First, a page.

“I Can’t Survive Until October”: NYC Restaurants Fear Delay to Indoor Dining

Editor’s Note: No city is more important to America’s economy than New York, and none has been hit harder by the coronavirus. “NYC Reopens” examines life in the capital of capitalism as the city takes its first halting steps toward a new normal.

It looks as if New Yorkers might have to wait a little longer to book a table inside their favorite restaurant.

As states across the U.S. experience an alarming surge of Covid-19 cases after reopening their bars and restaurants, Mayor Bill de Blasio and Governor Andrew Cuomo said Monday that officials are now considering slowing down the restart of indoor dining in New York City.

“Around the country, a number of cities and states have been moving in the wrong direction,” de Blasio said. “We all love indoor dining, but we see problems with indoor dining.”

A delay would be another blow to the city’s beleaguered restaurant industry, which has been gearing up for weeks to reopen on July 6. Its roughly 27,000 establishments have struggled to survive on takeout food and drink orders and, starting last week, limited outdoor seating since the pandemic began.

Here’s what restaurateurs across the city had to say about the news.

Emil Stefanov, general manager at Boucherie in the West Village:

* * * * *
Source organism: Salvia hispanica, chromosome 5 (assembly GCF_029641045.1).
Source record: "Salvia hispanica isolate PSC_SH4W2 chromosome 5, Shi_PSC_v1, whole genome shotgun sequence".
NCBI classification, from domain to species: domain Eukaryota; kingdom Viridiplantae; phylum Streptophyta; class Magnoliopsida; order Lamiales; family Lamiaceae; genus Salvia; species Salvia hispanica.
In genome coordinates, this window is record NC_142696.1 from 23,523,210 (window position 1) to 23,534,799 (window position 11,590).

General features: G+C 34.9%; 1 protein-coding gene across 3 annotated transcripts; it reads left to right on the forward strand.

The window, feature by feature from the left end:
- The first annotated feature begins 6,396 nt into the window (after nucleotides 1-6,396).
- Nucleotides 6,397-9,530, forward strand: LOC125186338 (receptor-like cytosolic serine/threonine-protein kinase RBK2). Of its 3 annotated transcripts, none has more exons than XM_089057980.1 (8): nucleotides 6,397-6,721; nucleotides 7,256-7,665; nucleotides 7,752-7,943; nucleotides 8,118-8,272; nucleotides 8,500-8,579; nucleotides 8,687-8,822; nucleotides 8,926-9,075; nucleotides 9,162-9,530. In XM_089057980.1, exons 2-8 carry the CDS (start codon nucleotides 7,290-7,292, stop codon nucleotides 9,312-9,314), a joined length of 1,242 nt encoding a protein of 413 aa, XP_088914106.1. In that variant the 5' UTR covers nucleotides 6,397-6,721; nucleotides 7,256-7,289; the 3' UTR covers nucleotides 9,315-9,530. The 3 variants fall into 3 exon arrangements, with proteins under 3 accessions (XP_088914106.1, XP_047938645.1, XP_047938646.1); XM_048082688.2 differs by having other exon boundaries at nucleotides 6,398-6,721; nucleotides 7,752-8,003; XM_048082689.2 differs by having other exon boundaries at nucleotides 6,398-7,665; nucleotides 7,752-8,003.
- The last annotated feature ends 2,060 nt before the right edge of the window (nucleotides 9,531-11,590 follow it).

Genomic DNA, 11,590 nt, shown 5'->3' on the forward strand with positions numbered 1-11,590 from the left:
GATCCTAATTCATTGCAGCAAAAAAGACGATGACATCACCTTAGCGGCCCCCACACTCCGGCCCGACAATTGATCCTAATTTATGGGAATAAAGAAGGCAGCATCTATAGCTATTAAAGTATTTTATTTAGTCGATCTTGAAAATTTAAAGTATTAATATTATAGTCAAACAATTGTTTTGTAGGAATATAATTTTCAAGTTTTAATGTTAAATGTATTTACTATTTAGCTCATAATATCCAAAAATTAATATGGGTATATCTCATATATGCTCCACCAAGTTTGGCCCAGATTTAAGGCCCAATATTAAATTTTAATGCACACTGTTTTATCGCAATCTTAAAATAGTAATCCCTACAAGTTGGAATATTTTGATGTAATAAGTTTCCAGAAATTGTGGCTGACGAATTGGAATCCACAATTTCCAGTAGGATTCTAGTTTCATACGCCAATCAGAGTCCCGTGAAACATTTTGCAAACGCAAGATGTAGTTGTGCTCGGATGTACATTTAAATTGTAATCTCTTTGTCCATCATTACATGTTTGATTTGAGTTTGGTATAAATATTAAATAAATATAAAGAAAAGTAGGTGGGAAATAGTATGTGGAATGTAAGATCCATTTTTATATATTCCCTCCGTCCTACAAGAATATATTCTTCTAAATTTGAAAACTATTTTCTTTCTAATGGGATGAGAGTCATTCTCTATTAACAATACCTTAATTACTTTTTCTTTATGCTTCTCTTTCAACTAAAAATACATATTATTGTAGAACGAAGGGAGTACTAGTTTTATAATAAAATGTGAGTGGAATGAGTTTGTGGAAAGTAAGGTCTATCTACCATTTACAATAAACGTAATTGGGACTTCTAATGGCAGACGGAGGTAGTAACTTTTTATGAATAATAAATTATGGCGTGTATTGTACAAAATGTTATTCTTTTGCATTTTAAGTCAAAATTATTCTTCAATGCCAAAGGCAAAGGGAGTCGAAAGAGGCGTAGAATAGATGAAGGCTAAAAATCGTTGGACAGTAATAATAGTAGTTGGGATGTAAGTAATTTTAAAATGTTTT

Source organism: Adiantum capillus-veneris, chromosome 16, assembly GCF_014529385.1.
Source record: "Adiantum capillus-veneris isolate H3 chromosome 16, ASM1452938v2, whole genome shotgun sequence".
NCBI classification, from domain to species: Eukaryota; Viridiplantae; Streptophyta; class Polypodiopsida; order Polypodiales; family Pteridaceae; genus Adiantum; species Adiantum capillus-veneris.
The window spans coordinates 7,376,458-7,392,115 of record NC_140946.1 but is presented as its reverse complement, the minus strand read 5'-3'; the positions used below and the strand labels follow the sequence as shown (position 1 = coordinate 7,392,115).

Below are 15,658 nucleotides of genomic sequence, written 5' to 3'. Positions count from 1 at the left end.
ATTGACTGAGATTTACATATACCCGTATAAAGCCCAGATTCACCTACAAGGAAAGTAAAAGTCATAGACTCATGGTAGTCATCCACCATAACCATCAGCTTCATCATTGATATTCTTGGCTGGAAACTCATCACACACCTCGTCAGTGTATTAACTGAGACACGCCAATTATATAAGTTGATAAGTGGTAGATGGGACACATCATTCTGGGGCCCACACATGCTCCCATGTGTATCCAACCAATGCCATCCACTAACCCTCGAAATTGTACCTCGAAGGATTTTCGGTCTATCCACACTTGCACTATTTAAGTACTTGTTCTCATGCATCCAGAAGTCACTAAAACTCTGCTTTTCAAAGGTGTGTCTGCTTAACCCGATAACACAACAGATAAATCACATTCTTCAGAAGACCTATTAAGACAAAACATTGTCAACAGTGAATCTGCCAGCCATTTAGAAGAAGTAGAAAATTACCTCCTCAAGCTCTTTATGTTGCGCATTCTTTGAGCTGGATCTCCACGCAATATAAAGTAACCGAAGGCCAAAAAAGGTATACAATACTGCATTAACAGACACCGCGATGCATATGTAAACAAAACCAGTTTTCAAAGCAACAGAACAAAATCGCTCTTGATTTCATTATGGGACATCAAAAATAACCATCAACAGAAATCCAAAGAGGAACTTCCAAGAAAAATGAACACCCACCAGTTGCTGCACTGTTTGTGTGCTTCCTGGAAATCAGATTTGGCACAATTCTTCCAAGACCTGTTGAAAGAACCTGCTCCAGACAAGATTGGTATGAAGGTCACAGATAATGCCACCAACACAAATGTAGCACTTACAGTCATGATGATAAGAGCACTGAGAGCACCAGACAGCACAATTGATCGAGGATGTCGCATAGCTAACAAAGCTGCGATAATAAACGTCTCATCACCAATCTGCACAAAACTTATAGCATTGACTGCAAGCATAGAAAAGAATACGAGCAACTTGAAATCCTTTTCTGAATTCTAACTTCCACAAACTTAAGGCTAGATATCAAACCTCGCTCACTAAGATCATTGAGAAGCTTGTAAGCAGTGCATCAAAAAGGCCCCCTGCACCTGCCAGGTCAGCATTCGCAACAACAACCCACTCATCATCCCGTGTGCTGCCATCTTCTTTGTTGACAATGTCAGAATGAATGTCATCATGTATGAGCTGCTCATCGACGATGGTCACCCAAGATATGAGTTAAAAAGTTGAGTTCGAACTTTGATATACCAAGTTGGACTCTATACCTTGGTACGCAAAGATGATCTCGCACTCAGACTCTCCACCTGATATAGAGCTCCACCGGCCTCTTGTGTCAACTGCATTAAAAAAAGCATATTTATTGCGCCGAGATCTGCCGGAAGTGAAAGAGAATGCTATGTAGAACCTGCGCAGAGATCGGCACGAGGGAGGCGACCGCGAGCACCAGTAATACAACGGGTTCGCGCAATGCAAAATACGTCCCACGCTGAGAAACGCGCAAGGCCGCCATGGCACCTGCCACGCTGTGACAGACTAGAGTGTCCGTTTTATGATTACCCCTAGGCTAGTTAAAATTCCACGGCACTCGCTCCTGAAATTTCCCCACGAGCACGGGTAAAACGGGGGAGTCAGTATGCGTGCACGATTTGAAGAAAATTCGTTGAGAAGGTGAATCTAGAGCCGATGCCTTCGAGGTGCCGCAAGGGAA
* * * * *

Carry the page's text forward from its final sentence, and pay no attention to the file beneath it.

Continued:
“Yes, all the restaurants will be be suffering, but safety and health comes first. You’ll have no business if you have no people to have business with. Everything else goes after that. So if they tell us they’re postponing the resumption of indoor dining, I won’t think how bad it is for my business, I’ll think about how bad the situation is getting. In New York, I feel safe with the leadership. If they feel that it’s not safe to go to Phase Three, then who am I to say no? Businesses will come back eventually. Safety of people comes first.”

Ivy Mix, co-owner of Leyenda in Cobble Hill:

“We weren’t planning to open up in indoor dining even if approval went through, so we strongly agree. We don’t think NYC is ready just yet for indoor dining. We fortunately have front and back patios at our small bar, Leyenda, and have been making that work and offering to-go cocktails. It’s not great, but we’re surviving.

“Having folks pass through masked to get to the back patio or use the restrooms is one thing, but the thought of friends gathered at a table without masks seems like a risk we would not feel comfortable taking right now.”

Dan Kluger, chef-owner of Loring Place in Greenwich Village:

“I wouldn’t say I was psyched about this news. We just started to hire people back. Now we’re pissing them off because we’ve made offers to people who didn’t want to get off unemployment, where they’re making more money. But they said yes. I hired another manager, I hired back a sous chef to help us be ready for indoor dining. Made offers to cooks and porters and servers.

“I have no problem with the government saying we can’t reopen, but they can’t change the message the week before. I’m taking on more payroll than I need to. I can’t survive until October. I understand the reasons why, but no one is communicating properly. I’ll be lucky if I make $1,000 off of outdoor dining this week. That’s how discouraging it is.”